OBJECTS AND SUMMARY OF THE INVENTION

It is an object of this invention to provide an improved process for reclaiming europium-activated yttrium oxysulfide.

It is an additional object of this invention to provide a method whereby a europium-activated yttrium oxysulfide phosphor contaminated with europium-activated yttrium oxide can be efficiently and economically processed to an acceptable red emitting cathodoluminescent phosphor without an appreciable loss of the rare earth values.

It is still another object of this invention to provide a process for reclaiming a contaminated europium-activated yttrium oxysulfide phosphor wherein the particle size and distribution is controlled, the emission spectra is controlled, the body color is improved and the chemical composition is purified.

These and other objects of the invention are achieved in one embodiment of this invention by providing a process wherein a relatively uniform admixture of a cathodoluminescent europium-activated yttrium oxysulfide phosphur contaminated with europium-activated yttrium oxide and other non-rare earth cathodoluminescent phosphor materials is formed in conjunction with a flux selected from a group consisting of alkali metal phosphates and alkali metal carbonates, a sufficient amount of a reactive rare earth source selected from reactive yttrium and europium sources to achieve a predetermined yttrium to europium molar ratio in the admixture and an excess of the theoretical amount of sulfur required to convert the yttrium oxide and the yttrium source to yttrium oxysulfide, heating the foregoing admixture at a temperature of at least 850C in a non-oxidizing atmosphere for a time sufficient to convert the yttrium oxide and the yttrium source to a europium-activated yttrium oxysulfide having the predetermined yttrium to europium molar ratio whereby the rare earth materials form the foregoing cathodoluminescent material and the non-rare earth materials form a water soluble reaction product and thereafter washing the resulting material with sufficient water to remove the water soluble material and drying the resulting europium-activated cathodoluminescent yttrium oxysulfide phosphor.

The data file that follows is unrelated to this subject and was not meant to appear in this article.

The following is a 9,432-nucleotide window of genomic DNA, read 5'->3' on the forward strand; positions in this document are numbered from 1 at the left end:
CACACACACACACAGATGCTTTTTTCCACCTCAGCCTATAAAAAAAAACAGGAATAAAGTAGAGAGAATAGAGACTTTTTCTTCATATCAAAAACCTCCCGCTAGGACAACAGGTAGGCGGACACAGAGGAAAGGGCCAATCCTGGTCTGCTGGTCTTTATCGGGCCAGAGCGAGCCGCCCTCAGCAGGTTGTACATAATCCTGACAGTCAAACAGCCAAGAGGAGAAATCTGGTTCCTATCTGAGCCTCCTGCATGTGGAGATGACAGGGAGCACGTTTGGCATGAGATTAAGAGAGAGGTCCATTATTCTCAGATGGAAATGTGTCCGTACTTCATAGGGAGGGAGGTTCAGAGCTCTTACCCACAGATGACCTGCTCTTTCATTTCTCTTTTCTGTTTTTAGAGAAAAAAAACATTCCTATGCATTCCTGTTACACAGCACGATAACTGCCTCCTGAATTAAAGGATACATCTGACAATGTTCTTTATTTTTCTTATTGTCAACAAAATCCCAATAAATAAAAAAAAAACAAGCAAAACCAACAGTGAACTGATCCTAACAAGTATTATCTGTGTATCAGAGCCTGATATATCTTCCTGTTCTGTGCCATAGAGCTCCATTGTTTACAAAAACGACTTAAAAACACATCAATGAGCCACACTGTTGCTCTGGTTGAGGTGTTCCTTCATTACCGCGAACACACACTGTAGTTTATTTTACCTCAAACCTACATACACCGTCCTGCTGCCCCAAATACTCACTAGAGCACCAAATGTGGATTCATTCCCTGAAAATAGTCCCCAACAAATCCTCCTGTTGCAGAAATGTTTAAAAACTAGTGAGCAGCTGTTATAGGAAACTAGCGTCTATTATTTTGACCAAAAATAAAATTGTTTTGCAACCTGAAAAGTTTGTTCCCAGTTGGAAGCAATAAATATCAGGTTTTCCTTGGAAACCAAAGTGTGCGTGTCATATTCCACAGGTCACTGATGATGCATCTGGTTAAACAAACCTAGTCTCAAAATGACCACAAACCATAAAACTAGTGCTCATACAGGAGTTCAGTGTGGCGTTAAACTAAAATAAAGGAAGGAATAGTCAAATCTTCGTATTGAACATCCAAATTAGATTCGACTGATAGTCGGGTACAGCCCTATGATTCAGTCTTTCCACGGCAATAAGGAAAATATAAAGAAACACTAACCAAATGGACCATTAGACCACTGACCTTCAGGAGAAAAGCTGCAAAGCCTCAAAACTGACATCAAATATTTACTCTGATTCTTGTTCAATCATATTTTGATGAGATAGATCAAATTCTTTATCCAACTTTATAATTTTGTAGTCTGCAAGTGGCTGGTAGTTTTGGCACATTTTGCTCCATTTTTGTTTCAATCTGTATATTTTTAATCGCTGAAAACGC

DESCRIPTION OF THE PREFERRED EMBODIMENT

For a better understanding of the present invention, together with other and further objects, advantages, and capabilities thereof, reference is made to the following disclosure and appended claims in connection with the above description of some of the aspects of the invention.